Where to draw down from?

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fishdrzig
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Where to draw down from?

Post by fishdrzig » Sun May 17, 2015 3:41 pm

Just a general question
    At retirement, what part of the 4 x25 does one draw from?  Sorry if this is a stupid question
Reub
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Re: Where to draw down from?

Post by Reub » Sun May 17, 2015 3:49 pm

There are no stupid questions.  Only stupid politicians. I believe that the answer is from your cash. When it reaches 15% you would rebalance.
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Tyler
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Re: Where to draw down from?

Post by Tyler » Sun May 17, 2015 3:58 pm

When in doubt, cash is the best option.  Just live off the cash and rebalance when necessary.

My tax optimization strategy for covering retirement expenses is threefold:
1) Set dividends and interest from the Stock/Bonds/Cash to go into your core account (don't auto-reinvest).  Use that money first.
2) Sell enough of the high assets as you can while staying in the 0% long-term capital gains tax bracket.  Live off that next.  If you have extra room, use it to rebalance tax-free.
3) Pull any extra from cash.

Then I rebalance when necessary as usual.  Because of #2 that won't happen quite as often.

Since my expenses are low, I expect that doing it this way will allow me to pay no taxes most years and also minimize large rebalancing events. 
Last edited by Tyler on Sun May 17, 2015 4:03 pm, edited 1 time in total.
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iwealth
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Re: Where to draw down from?

Post by iwealth » Sun May 17, 2015 4:00 pm

It makes no difference. Choosing to withdraw from cash makes the assumption that gold, stocks, and/or bonds will outperform cash between the withdrawal dates/rebalances. So, pulling from cash versus all four assets equally is market timing. If anything, it will just increase the volatility of your portfolio.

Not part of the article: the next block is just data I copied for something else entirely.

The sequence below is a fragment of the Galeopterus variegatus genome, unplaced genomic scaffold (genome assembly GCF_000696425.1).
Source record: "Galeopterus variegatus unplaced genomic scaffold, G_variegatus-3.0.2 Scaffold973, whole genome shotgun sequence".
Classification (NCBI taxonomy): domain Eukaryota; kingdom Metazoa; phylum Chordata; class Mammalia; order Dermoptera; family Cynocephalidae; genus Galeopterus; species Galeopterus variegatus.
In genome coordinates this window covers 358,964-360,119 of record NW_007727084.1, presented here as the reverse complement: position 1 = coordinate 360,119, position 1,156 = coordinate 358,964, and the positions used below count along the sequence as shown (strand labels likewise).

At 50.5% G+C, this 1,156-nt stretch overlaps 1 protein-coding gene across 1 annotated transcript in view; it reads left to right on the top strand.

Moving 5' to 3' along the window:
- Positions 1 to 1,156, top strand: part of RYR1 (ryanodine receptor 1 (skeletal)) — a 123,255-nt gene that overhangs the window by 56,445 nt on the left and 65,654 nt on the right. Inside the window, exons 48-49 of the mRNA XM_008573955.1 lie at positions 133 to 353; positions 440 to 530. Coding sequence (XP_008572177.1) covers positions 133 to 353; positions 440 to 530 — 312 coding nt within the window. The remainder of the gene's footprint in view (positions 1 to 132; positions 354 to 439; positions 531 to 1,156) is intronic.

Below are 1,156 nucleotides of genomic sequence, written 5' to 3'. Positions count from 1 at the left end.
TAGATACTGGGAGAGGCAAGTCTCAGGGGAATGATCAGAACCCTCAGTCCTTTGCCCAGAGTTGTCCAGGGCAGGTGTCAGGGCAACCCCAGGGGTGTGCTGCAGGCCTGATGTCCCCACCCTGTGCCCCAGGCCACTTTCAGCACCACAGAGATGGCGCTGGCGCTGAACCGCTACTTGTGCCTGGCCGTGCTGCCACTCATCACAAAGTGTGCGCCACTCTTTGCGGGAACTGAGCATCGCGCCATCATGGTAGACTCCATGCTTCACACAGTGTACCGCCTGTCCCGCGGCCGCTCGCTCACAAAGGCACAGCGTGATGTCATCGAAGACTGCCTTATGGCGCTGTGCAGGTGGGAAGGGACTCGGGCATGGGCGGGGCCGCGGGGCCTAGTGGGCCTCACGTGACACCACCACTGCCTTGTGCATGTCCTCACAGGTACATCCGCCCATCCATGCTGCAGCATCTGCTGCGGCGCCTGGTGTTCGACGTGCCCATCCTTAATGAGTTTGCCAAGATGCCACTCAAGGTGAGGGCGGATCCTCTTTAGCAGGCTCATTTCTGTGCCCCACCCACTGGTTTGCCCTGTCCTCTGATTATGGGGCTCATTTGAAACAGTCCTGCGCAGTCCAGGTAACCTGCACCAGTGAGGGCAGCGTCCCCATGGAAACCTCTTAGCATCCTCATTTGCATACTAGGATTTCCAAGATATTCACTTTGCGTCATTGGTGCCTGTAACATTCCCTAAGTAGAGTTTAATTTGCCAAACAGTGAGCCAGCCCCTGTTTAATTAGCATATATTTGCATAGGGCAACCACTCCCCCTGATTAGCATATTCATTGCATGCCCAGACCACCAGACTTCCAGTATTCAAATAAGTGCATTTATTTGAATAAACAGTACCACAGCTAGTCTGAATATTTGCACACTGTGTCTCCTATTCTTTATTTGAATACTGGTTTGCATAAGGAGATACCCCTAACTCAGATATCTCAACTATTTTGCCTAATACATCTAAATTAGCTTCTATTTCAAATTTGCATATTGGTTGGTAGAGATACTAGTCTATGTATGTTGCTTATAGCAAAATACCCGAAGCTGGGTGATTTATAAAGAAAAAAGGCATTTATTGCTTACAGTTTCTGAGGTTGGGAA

barrett
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Re: Where to draw down from?

Post by barrett » Mon May 18, 2015 7:10 am

Tyler wrote: When in doubt, cash is the best option.  Just live off the cash and rebalance when necessary.

My tax optimization strategy for covering retirement expenses is threefold:
1) Set dividends and interest from the Stock/Bonds/Cash to go into your core account (don't auto-reinvest).  Use that money first.
2) Sell enough of the high assets as you can while staying in the 0% long-term capital gains tax bracket.  Live off that next.  If you have extra room, use it to rebalance tax-free.
3) Pull any extra from cash.

Then I rebalance when necessary as usual.  Because of #2 that won't happen quite as often.

Since my expenses are low, I expect that doing it this way will allow me to pay no taxes most years and also minimize large rebalancing events. 
Tyler, Elegant and succinct as always. I keep a few of your posts from time to time in my "PP Folder" so that if I check out early my wife might know what the heck I am trying to do. Hope that isn't too creepy. Just don't post any bad advice! Seriously though, this is one of those things that I have generally figured out but I am not organized enough to lay out a specific plan.